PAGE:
(Originally published in the Journal Review, December 2013
Among the themes inseparable from the Christmas Season is the idea of “home”. Whether it’s the cozy images of families gathered together on snowy nights around a fire or the longing lyrics of “I’ll Be Home For Christmas” the Holiday Season is a time focused on what it means to be home. We decorate our homes – dressing them in their very best. Many folks drive long distances, sometimes braving cold and snow to have that very special shared experience of home. Traditionally it is a time to slow down a bit to eat a meal together, to exchange gifts and enjoy fellowship with family and friends. In today’s increasingly busy and divided world, it’s a good, and really essential thing for us to try to do. In fact, “reclaiming home” might actually be one of the best ways to celebrate the central event remembered at Christmas – the coming of Jesus Christ into the world.
But there is something else, something very important (and often overlooked) about this event that happened 2000 years ago, and the life that followed, that might make us appreciate home even more. It also might challenge us to rethink what it means to truly be “home”.
Jesus didn’t really have a home. At least not the way we think of it. Jesus was not born in a home, surrounded by comfort and extended family. He was born poor and transient. The story of Mary and Joseph is one of struggle and courage but certainly not of ease. The Traditional understanding is that Mary was a very young woman when the Angel appeared to her with the news that she would be with child. She was a teenage mom, in danger of being rejected by her very community, her “home” for being with child. Joseph was a widower, a respected older man in his community who had voluntarily agreed to protect and care for Mary and her child, sacrificing much to do so. Joseph gave up his “home” and comfort to help make a home for Mary and Jesus. This was not an easy life they embarked on. They were turned down for lodging after many miles of travel, Mary near the point of giving birth. Shortly after Jesus was born they were forced to flee in the midst of an oppressive and cruel tyrant in order to keep their child safe.
We know very little about Jesus’ life as a child. He certainly had a household in which He was raised and cared for. He had step-siblings from Joseph’s first marriage and He was seen at a young age reading in the Temple, giving His parents quite a scare. Other than that we don’t know much. But we do know that upon adulthood and the beginning of his earthly ministry Jesus chose poverty, even homelessness. When asked about what it would mean to follow in His footsteps, Jesus answered, “Foxes have dens and birds have nests, but the Son of Man has no place to lay his head.” (Matt. 8:20). He chose, in a sense, to make the world His “home”. Or maybe, it could be better said that He chose to bring “home” to the world.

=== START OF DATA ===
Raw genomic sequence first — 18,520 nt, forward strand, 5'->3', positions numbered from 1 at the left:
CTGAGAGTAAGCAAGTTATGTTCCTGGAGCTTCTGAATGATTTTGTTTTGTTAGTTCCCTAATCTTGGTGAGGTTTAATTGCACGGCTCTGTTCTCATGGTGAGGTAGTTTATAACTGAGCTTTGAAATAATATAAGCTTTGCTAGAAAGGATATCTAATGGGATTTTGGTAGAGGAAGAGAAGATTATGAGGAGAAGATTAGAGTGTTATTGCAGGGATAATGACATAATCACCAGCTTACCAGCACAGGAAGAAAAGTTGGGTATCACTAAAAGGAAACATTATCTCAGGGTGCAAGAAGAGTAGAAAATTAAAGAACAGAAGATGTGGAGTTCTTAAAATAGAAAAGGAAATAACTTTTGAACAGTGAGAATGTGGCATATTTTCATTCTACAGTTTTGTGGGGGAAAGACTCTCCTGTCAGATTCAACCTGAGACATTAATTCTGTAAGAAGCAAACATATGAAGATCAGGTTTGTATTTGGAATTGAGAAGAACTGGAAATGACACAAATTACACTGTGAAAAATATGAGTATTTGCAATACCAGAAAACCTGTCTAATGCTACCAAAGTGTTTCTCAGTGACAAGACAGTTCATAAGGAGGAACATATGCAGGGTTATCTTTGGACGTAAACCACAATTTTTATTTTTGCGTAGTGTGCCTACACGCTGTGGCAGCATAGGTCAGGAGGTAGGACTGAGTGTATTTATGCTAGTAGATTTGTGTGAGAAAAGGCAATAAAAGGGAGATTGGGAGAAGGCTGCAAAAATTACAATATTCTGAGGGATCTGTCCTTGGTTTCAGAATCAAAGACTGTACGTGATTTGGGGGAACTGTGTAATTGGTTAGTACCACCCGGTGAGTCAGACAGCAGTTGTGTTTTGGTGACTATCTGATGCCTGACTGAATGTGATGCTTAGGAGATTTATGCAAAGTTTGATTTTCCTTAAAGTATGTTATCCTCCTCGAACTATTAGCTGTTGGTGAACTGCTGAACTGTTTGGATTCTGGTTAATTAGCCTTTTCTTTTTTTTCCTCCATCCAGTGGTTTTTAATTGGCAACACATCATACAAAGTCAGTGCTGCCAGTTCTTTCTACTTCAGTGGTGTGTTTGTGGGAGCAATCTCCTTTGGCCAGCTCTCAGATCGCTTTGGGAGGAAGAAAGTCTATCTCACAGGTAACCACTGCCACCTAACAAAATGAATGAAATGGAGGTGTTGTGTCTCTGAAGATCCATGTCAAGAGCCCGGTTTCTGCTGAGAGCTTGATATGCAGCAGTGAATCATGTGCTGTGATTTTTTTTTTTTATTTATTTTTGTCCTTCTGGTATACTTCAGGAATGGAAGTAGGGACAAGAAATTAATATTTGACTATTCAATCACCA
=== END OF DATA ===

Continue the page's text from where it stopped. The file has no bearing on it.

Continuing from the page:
Jesus’ life, whose earthly beginning we celebrate at Christmas, was about reaching out, about giving, even to the point of laying down His life in order to give life to others. He gave up the comforts of an earthly “home” in order to give a home to others, and to show that “home” is not just for those who are wealthy enough, or in the right class to have one. Jesus broke down cultural boundaries of His time, speaking to a Samaritan woman at the well, eating with prostitutes and tax collectors, touching and healing lepers and those with other “untouchable” conditions to show what God’s “home” looks like. It is a home built on love and healing. It is a household under the care of a loving Father. It is a home that will receive those who want to dwell there, who want to be healed.
At the very heart of our often nostalgic sentiments of home at Christmas is a very real longing for a place where we are truly loved, safe, and accepted. It is a longing for a place where we are made better together than if we are simply left alone to deal with life. The very best of “home” at Christmas reflects this – reuniting with loved ones, slowing down enough to simply be together, maybe even mending old wounds and shedding a few tears – it’s all a picture of what is possible, healthy, and good for us. Being with others, choosing to love others also makes us consider how our actions and attitudes affect others, and can help us change those things we need to change. It’s hard for us to grow in solitude. It’s why we need home.
It’s those very tangible things, here and now in this life, that are what the coming of Christ is all about. It’s not just about getting to heaven, but also bringing heaven to earth.
So this Christmas, let us consider with gratitude the great gift of home that is given at the birth of Christ. And let us also consider the One born homeless and poor in a manger, who looked and lived outwardly in His life rather than simply resting in His own home. Let us consider those who have no home, physically and spiritually, in our midst, in our community. Let us truly experience home by doing something to bring home to someone else this Christmas.